Sunday, February 25, 2007

Preview: Focus on the Thinking


The IUSB Vision was looking for a liberal columnist and though I have some viewpoints that are so-called "conservative" and others which are so-called "liberal", I've volunteered to pen one that would somewhat fit the bill. In meeting one Matthew Lopez, I was reminded that the real challenge was that in serving that purpose, to still be true to me.

The following is a preview of the article, and as always, your comments are welcome.

Recently, there was a media bonanza over Vice President Cheney’s refusal to respond to Focus on the Family’s opposition to the pregnancy of his openly lesbian daughter. While strong arguments have been made on both sides of this issue, one crucial element seems to have gone under the radar: not what but how that initial opposition was made. While the general public can spend their time debating on the Vice President, a student community could do well to consider how we create arguments and how we justify them. It’s not about conception. It’s about conceptualization.

On December 12, Time Magazine printed an article by Dr James Dobson, the founder and chairman of Focus on the Family, titled "Two Mommies Is One Too Many" (,9171,1568485-1,00.html). In it, it is stated that "Mary Cheney is starting a family. Let’s hope she doesn’t start a trend."

The article starts off with careful footing, politely trying to distance the issue from politics, and then quotes "30 years of social-science evidence", an educational psychologist, and a book by a faculty member of the Yale Medical School. The research goes in support of the necessity of both mother and father in a healthy family environment.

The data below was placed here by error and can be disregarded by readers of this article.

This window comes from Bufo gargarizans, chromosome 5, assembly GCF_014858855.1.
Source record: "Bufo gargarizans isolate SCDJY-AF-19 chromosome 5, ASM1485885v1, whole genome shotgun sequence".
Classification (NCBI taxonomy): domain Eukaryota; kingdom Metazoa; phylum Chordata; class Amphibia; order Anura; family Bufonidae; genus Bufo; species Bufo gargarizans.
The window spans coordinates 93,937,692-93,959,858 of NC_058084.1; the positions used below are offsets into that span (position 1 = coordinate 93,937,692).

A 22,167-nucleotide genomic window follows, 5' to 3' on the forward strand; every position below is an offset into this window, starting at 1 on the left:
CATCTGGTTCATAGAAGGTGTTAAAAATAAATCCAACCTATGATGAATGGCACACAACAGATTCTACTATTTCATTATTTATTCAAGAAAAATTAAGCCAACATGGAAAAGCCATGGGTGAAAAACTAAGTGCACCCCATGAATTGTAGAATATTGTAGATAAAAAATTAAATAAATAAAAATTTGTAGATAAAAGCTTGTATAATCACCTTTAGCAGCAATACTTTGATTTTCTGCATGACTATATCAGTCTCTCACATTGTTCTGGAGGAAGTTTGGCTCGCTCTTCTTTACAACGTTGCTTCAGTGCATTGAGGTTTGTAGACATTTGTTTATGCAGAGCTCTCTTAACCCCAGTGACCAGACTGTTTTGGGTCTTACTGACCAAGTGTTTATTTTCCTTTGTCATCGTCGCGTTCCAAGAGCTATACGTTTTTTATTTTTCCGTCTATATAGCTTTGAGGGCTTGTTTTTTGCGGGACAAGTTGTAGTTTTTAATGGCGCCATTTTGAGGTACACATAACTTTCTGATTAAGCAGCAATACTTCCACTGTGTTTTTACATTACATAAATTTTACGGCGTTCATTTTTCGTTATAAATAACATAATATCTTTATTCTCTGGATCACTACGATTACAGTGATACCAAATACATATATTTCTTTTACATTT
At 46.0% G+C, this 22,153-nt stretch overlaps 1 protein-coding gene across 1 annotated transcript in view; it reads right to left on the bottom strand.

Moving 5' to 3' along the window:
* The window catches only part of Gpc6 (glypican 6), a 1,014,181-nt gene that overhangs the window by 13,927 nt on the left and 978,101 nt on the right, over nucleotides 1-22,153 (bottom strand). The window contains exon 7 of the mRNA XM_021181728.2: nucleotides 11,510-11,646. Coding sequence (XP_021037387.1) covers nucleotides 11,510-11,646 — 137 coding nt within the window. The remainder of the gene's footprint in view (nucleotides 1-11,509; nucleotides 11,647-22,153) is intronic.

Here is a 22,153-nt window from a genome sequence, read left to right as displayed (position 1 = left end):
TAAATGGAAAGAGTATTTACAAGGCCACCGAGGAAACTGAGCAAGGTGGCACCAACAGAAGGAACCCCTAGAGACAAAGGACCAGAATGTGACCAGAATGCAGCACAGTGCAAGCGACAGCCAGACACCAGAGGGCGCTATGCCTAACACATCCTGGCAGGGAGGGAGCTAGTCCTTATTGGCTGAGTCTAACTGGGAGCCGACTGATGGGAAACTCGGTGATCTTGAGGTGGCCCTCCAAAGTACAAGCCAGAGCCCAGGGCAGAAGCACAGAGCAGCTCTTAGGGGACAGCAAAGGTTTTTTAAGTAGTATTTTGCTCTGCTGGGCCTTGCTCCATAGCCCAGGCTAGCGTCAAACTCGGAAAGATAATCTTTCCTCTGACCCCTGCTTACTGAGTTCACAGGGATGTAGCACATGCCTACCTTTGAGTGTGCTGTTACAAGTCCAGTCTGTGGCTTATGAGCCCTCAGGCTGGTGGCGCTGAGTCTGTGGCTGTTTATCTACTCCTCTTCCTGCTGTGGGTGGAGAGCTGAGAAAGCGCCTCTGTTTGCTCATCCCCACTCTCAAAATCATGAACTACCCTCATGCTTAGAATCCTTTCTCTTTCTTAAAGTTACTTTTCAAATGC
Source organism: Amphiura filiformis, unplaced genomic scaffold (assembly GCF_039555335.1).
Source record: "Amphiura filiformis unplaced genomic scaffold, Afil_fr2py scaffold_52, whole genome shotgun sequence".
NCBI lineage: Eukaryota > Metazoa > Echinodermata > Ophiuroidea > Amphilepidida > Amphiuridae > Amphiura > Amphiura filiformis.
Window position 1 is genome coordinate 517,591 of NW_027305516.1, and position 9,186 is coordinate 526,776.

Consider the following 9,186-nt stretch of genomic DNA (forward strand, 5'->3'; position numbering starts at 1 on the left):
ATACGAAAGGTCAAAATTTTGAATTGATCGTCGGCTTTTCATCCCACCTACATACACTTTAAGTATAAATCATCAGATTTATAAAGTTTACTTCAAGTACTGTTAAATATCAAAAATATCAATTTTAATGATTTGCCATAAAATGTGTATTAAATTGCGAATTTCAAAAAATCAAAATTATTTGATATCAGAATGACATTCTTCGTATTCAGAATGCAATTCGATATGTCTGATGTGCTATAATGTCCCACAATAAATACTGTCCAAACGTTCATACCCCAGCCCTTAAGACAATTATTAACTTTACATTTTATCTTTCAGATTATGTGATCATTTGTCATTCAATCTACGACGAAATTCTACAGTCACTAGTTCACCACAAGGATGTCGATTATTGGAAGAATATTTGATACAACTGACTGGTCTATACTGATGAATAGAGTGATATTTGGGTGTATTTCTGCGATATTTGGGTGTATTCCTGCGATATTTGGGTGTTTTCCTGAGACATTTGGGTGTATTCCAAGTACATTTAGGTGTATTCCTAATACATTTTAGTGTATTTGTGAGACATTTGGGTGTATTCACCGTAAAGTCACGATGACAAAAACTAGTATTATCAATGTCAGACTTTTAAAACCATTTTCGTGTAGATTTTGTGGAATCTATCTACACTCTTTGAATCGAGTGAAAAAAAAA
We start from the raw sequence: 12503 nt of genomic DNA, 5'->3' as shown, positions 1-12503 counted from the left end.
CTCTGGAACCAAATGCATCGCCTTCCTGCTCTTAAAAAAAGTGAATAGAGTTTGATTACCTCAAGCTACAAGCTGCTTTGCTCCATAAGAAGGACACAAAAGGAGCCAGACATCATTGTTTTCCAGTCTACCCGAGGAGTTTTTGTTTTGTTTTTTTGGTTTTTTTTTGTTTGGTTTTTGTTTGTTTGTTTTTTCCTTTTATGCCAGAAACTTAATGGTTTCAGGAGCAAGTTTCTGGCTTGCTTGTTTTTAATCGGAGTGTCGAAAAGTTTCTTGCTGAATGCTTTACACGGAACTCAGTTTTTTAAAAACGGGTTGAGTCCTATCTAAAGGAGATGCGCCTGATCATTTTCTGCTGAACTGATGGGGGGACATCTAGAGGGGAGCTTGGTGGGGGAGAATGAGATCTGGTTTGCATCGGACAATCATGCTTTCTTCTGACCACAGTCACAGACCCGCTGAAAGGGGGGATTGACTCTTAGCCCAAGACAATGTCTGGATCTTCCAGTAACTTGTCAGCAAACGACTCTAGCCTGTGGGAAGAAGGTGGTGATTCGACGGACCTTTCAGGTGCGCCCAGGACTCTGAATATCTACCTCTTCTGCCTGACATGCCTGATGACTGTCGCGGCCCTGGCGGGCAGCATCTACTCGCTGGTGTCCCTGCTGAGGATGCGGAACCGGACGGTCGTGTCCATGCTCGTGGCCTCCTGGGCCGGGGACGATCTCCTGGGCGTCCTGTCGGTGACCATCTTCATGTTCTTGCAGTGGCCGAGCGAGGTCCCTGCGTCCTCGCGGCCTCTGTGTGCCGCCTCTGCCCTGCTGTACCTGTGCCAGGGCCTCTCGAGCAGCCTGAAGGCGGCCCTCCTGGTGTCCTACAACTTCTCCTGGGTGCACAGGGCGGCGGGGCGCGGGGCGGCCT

At this point, the article seems to be well-supported, and most importantly seems to place the welfare of children at the forefront. If one is truly open-minded, whether one is straight or gay, it does at least give the common ground that this is an issue worth further study. I personally have considered one day being a single parent by way of adoption, and it would be selfish of me to not consider opinions that single-parenthood might not be the best for the child.

So far it merits a pause for thought. But within ten seconds from that moment, Dobson effectively sabotaged his own position. Apparently, three-quarters of a page is giving someone just enough rope.

In a switch to fourth gear, Dobson says, "Traditional marriage is God’s design for the family and is rooted in biblical truth." Take that, Congress with your less-than-100 word resolution. That’s Focus on the Family with less than 15. For someone who once enjoyed listening to short, warm, carefully-selected weekly radio segments by Dobson back in Malaysia, this was a disappointing development.

If it isn’t already obvious, one cannot base an argument on one’s personal religious beliefs, especially not when it openly aims to change public policy. It sets a remarkably dangerous precedent of discrimination. If there is one thing Christian about the issue, it is to do onto others as you would want others to do onto you, and I doubt that anyone would want someone else to dictate choices based on his/her religious beliefs.